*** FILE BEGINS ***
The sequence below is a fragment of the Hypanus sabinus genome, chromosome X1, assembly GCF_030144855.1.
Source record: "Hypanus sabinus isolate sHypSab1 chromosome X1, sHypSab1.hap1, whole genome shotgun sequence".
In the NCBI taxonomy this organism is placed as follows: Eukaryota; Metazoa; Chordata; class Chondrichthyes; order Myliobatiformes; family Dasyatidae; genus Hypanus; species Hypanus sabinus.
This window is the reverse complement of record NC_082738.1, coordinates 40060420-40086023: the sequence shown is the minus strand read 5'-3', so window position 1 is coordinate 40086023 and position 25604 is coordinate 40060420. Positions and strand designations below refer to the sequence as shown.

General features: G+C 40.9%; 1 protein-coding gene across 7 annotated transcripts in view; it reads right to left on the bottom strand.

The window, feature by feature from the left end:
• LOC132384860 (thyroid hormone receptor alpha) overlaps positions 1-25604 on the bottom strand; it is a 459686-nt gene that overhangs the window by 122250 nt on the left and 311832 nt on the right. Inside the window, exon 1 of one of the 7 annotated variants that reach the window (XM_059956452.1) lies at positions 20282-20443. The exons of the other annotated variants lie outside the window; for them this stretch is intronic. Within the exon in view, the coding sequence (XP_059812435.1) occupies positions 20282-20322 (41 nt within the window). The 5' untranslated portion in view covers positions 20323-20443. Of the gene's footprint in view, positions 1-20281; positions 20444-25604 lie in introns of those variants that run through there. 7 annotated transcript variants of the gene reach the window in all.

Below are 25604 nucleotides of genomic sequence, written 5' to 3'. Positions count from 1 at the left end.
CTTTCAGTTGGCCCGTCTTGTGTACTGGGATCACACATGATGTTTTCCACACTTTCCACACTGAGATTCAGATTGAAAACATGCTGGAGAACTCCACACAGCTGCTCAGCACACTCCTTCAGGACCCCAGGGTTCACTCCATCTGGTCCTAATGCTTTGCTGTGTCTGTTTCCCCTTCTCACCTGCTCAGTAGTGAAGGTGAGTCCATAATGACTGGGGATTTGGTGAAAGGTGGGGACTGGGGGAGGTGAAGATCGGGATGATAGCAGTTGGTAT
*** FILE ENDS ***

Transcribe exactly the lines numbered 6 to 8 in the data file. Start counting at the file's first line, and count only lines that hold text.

The window, feature by feature from the left end:
• LOC132384860 (thyroid hormone receptor alpha) overlaps positions 1-25604 on the bottom strand; it is a 459686-nt gene that overhangs the window by 122250 nt on the left and 311832 nt on the right. Inside the window, exon 1 of one of the 7 annotated variants that reach the window (XM_059956452.1) lies at positions 20282-20443. The exons of the other annotated variants lie outside the window; for them this stretch is intronic. Within the exon in view, the coding sequence (XP_059812435.1) occupies positions 20282-20322 (41 nt within the window). The 5' untranslated portion in view covers positions 20323-20443. Of the gene's footprint in view, positions 1-20281; positions 20444-25604 lie in introns of those variants that run through there. 7 annotated transcript variants of the gene reach the window in all.

Below are 25604 nucleotides of genomic sequence, written 5' to 3'. Positions count from 1 at the left end.